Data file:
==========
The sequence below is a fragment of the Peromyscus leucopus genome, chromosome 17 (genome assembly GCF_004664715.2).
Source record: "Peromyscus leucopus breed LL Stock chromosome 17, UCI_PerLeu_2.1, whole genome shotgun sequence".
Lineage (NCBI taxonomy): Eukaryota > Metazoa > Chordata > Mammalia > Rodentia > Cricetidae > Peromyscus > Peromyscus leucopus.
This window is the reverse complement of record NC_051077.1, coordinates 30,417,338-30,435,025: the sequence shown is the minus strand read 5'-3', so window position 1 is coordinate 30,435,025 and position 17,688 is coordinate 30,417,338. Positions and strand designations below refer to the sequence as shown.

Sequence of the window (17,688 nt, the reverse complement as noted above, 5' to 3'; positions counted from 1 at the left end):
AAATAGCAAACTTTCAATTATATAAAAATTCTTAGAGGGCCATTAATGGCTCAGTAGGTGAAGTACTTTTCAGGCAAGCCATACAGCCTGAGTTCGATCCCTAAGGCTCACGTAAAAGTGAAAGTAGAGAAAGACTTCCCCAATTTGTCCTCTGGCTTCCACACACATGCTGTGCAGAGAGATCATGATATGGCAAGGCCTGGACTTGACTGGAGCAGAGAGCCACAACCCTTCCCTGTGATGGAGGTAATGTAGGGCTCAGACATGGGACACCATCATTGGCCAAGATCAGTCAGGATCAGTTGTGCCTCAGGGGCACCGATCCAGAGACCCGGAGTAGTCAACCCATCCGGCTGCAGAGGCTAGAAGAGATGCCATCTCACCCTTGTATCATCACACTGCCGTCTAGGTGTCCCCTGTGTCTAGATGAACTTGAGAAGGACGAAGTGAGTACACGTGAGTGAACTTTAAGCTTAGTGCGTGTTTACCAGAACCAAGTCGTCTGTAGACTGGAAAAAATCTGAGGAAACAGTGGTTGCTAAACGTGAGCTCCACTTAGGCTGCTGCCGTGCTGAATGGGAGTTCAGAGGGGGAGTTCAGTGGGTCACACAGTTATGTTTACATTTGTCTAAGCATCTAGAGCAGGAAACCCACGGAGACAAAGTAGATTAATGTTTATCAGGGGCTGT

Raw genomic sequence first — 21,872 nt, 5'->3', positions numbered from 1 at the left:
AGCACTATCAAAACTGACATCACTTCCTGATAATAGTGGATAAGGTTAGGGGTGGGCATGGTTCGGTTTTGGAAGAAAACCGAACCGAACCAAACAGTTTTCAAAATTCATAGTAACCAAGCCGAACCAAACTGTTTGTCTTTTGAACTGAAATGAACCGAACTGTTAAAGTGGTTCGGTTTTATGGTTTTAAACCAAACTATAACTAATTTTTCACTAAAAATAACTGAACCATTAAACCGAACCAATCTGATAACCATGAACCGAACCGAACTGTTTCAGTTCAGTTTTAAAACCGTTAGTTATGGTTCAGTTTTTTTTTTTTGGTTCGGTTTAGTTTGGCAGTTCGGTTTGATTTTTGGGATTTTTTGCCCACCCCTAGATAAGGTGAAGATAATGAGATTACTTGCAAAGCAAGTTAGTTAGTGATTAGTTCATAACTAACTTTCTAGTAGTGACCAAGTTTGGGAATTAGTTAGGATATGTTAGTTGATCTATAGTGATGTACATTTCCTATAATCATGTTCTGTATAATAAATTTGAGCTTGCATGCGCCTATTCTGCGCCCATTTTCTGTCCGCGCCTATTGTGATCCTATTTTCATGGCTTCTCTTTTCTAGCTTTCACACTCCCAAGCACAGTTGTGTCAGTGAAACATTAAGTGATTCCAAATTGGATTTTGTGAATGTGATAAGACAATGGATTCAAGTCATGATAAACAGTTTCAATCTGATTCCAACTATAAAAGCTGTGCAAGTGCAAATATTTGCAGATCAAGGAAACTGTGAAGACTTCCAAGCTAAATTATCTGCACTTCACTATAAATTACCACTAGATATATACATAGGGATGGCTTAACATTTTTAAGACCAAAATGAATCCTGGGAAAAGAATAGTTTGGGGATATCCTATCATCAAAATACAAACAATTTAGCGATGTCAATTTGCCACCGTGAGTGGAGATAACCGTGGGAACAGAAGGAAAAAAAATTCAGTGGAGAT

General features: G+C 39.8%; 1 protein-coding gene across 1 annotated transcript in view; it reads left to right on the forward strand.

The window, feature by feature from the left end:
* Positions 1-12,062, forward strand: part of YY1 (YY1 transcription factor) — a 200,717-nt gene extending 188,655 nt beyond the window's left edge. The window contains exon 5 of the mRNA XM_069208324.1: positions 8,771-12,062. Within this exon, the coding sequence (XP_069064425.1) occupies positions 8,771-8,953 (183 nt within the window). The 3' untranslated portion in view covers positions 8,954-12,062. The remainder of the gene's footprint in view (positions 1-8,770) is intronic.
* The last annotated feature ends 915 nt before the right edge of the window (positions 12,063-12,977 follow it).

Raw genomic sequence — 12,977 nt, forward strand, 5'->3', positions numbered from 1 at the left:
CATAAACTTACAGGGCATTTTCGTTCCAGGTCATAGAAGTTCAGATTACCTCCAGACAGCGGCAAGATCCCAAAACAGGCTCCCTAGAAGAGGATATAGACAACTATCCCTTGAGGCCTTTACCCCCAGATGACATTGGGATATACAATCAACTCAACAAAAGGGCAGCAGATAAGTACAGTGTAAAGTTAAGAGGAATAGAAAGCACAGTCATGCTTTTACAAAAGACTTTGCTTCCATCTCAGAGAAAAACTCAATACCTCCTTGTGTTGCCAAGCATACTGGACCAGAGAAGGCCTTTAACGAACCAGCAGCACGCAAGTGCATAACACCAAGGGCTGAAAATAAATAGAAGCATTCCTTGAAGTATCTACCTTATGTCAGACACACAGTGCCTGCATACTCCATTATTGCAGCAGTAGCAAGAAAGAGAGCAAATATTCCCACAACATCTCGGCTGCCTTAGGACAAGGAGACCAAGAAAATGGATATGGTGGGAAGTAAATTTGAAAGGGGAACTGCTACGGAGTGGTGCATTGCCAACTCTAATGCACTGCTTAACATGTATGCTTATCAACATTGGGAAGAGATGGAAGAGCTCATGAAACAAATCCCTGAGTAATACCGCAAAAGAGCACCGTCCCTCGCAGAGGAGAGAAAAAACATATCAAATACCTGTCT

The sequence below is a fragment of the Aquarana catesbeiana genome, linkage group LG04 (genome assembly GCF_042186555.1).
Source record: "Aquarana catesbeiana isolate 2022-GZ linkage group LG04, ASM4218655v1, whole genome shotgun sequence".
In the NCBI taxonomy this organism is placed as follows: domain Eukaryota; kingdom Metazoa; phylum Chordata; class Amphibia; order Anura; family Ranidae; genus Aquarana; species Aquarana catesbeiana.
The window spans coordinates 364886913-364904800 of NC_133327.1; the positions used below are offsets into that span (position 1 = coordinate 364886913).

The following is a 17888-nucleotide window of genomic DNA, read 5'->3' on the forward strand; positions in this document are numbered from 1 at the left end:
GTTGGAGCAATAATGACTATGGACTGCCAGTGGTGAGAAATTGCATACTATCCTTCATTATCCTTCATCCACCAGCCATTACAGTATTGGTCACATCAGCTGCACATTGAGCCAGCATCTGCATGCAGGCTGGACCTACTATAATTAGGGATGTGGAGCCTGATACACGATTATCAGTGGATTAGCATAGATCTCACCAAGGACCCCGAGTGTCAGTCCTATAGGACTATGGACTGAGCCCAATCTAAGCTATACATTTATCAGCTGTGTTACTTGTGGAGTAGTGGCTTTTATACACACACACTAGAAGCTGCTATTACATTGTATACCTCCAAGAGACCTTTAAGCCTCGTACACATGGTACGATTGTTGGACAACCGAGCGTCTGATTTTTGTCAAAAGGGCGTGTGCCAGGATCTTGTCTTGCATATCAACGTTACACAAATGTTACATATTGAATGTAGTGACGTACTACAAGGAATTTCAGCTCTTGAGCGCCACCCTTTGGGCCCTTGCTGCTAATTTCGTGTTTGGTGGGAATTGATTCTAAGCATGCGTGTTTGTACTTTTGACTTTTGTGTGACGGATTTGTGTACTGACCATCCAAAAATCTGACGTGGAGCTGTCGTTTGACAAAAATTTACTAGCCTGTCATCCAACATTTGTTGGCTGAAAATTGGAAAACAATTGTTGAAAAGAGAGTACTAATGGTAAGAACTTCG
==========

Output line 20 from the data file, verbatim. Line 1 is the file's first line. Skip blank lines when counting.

GTTGGAGCAATAATGACTATGGACTGCCAGTGGTGAGAAATTGCATACTATCCTTCATTATCCTTCATCCACCAGCCATTACAGTATTGGTCACATCAGCTGCACATTGAGCCAGCATCTGCATGCAGGCTGGACCTACTATAATTAGGGATGTGGAGCCTGATACACGATTATCAGTGGATTAGCATAGATCTCACCAAGGACCCCGAGTGTCAGTCCTATAGGACTATGGACTGAGCCCAATCTAAGCTATACATTTATCAGCTGTGTTACTTGTGGAGTAGTGGCTTTTATACACACACACTAGAAGCTGCTATTACATTGTATACCTCCAAGAGACCTTTAAGCCTCGTACACATGGTACGATTGTTGGACAACCGAGCGTCTGATTTTTGTCAAAAGGGCGTGTGCCAGGATCTTGTCTTGCATATCAACGTTACACAAATGTTACATATTGAATGTAGTGACGTACTACAAGGAATTTCAGCTCTTGAGCGCCACCCTTTGGGCCCTTGCTGCTAATTTCGTGTTTGGTGGGAATTGATTCTAAGCATGCGTGTTTGTACTTTTGACTTTTGTGTGACGGATTTGTGTACTGACCATCCAAAAATCTGACGTGGAGCTGTCGTTTGACAAAAATTTACTAGCCTGTCATCCAACATTTGTTGGCTGAAAATTGGAAAACAATTGTTGAAAAGAGAGTACTAATGGTAAGAACTTCG